In case you weren’t yet confused with the above categories, I provide my confusing visualization of how this all played out in the Low Countries during the Spanish Succession war (a diagram for my paper presentation created, I should note, while at the Charlotte airport a mere three hours before my presentation):

Siege End States1

So what Coxe has done is give me whiplash. First, contemporaries were quite explicit that Tournai’s garrison was not taken “at discretion” – they earned a slightly more honorable fate than that, though not particularly honorable all the same. Coxe is partially correct when he says they were allowed to march out with “honours of war”, but he muddies the point with his use of the definitive article. “The honors of war” was an oft-used phrase at the time, but being given “the honors of war” while being denied arms and flags would have made little sense to contemporaries. In short, Tournai’s surrender was largely shameful for the garrison: they had defended far more briefly than might be expected given their fortifications, and their initial demands for a truly “honorable” surrender (free evacuation, all the honors of war) was rejected, only for them to abjectly accept the besieger’s harsh conditions within three days. It gets even more confusing (and interesting) when it comes to the garrison’s actual evacuation, but I need to save something for the inevitable book chapter/article. (For readers who care, it looks like the conference organizers may try to publish something off of the World of the Siege conference.)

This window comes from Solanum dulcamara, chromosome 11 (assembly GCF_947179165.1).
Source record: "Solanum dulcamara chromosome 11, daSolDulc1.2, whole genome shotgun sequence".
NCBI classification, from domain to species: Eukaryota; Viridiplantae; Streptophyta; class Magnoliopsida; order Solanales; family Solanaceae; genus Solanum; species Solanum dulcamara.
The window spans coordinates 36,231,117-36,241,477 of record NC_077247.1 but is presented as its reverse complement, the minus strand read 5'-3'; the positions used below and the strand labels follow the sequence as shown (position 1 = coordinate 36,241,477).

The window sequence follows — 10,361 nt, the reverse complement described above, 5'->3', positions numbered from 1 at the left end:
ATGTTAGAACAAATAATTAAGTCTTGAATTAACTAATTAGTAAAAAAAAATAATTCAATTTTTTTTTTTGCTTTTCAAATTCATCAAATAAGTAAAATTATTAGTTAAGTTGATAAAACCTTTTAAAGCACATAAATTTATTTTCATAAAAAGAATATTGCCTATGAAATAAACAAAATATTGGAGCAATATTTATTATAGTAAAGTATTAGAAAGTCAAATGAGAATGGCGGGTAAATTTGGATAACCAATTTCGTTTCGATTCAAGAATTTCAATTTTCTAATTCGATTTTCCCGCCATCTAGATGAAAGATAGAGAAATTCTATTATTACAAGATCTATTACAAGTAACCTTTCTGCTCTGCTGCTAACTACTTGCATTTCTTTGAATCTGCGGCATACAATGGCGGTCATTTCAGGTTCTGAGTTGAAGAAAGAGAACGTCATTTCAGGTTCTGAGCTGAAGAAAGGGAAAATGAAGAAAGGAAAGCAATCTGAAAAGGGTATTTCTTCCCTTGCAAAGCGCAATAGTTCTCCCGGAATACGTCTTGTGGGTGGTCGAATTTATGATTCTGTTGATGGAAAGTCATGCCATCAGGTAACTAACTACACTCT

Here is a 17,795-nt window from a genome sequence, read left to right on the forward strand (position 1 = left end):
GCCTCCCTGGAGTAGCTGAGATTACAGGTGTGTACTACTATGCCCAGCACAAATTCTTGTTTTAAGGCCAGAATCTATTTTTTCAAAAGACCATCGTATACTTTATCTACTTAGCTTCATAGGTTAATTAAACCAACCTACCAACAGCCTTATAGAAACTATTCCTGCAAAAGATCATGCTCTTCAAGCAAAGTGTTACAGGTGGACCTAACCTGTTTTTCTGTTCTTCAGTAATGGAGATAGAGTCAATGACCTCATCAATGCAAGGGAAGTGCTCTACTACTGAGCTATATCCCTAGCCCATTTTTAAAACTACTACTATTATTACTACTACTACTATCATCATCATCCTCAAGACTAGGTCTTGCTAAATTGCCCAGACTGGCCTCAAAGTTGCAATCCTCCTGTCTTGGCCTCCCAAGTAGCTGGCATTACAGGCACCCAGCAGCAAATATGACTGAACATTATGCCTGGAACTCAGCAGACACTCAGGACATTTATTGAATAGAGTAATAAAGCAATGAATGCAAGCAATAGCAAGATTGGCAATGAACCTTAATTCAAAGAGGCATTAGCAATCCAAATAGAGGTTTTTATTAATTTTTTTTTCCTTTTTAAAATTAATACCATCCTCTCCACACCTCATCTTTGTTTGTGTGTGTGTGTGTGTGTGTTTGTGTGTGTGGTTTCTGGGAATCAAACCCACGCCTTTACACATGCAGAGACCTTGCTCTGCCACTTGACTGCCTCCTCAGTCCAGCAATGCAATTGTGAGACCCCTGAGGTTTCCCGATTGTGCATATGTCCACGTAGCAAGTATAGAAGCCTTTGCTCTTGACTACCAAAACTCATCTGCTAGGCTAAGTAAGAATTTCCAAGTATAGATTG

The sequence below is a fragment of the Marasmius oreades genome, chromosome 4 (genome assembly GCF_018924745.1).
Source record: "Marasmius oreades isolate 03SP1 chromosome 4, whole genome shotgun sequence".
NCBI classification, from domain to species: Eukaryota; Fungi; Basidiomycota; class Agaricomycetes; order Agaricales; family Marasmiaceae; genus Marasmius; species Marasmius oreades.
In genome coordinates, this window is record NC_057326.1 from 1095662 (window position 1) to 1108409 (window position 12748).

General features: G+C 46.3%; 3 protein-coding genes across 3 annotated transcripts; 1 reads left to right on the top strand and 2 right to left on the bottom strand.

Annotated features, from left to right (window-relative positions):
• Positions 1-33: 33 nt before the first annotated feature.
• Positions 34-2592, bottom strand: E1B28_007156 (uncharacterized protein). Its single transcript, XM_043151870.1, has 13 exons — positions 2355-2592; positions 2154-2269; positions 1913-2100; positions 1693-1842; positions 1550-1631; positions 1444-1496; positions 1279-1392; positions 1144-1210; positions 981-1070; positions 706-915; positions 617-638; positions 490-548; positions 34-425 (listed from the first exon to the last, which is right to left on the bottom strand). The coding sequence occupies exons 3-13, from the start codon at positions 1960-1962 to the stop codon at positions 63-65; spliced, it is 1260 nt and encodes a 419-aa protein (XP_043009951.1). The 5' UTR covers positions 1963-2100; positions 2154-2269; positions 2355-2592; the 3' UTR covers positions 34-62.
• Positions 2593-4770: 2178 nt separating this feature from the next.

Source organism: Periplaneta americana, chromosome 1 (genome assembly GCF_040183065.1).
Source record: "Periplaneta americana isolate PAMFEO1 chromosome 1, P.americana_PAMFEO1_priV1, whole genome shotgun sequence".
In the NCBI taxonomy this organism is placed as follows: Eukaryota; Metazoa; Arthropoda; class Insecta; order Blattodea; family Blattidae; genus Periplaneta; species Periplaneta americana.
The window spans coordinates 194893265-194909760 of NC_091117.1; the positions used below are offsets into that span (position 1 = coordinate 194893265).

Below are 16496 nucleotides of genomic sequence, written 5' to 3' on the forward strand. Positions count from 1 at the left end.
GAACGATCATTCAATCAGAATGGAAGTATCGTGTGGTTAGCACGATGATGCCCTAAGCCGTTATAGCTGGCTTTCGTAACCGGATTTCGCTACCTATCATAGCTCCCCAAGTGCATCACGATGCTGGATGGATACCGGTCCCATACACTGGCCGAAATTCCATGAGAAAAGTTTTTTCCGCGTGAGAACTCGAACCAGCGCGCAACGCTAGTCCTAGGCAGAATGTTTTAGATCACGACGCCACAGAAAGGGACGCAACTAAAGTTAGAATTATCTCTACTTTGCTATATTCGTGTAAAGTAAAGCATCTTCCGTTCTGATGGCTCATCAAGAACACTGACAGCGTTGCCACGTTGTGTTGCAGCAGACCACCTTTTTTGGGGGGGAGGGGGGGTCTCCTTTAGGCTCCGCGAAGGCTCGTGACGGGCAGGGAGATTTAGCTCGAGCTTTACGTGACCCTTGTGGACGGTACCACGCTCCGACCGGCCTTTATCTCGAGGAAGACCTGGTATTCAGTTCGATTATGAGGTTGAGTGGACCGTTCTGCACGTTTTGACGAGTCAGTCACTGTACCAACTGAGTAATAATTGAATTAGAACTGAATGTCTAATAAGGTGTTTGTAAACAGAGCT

Yet this leaves us with a problem. Coxe was born in 1748, and therefore lived as an adult through several of Europe’s wars of the late 18C and early 19C, all of which were covered in the British press. So why didn’t he know the difference between prisoners/discretion, and between the various marks of honor? Had these conventions changed by the end of the century? (Just what I need, the suggestion that I have to look at even later discussions of surrender conventions. Ugh.) Or maybe the Archdeacon was a clueless pointy-headed prelate, armchair quarterbacking without an understanding of the conventions of a previous generation? Or was he just being literary and trampling historical understanding in the process?

So I’m not sure what the lesson is, other than to pay closer attention to the language used by contemporaries. But that’s a good lesson to start with.